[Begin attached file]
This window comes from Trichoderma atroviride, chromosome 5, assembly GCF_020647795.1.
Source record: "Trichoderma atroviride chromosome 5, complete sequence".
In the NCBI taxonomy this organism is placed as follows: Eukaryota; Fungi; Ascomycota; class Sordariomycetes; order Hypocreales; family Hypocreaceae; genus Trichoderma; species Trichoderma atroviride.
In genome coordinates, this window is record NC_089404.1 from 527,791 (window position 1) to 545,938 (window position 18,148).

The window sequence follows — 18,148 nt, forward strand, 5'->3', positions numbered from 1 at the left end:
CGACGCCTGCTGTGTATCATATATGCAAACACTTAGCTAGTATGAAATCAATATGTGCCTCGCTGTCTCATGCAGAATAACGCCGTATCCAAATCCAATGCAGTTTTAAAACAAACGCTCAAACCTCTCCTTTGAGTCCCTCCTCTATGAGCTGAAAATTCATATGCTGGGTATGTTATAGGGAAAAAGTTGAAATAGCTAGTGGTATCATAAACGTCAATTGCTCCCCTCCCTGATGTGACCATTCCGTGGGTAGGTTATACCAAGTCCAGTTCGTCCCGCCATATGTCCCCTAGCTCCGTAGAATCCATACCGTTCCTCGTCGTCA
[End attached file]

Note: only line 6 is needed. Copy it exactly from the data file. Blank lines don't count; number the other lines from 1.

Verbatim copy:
CGACGCCTGCTGTGTATCATATATGCAAACACTTAGCTAGTATGAAATCAATATGTGCCTCGCTGTCTCATGCAGAATAACGCCGTATCCAAATCCAATGCAGTTTTAAAACAAACGCTCAAACCTCTCCTTTGAGTCCCTCCTCTATGAGCTGAAAATTCATATGCTGGGTATGTTATAGGGAAAAAGTTGAAATAGCTAGTGGTATCATAAACGTCAATTGCTCCCCTCCCTGATGTGACCATTCCGTGGGTAGGTTATACCAAGTCCAGTTCGTCCCGCCATATGTCCCCTAGCTCCGTAGAATCCATACCGTTCCTCGTCGTCA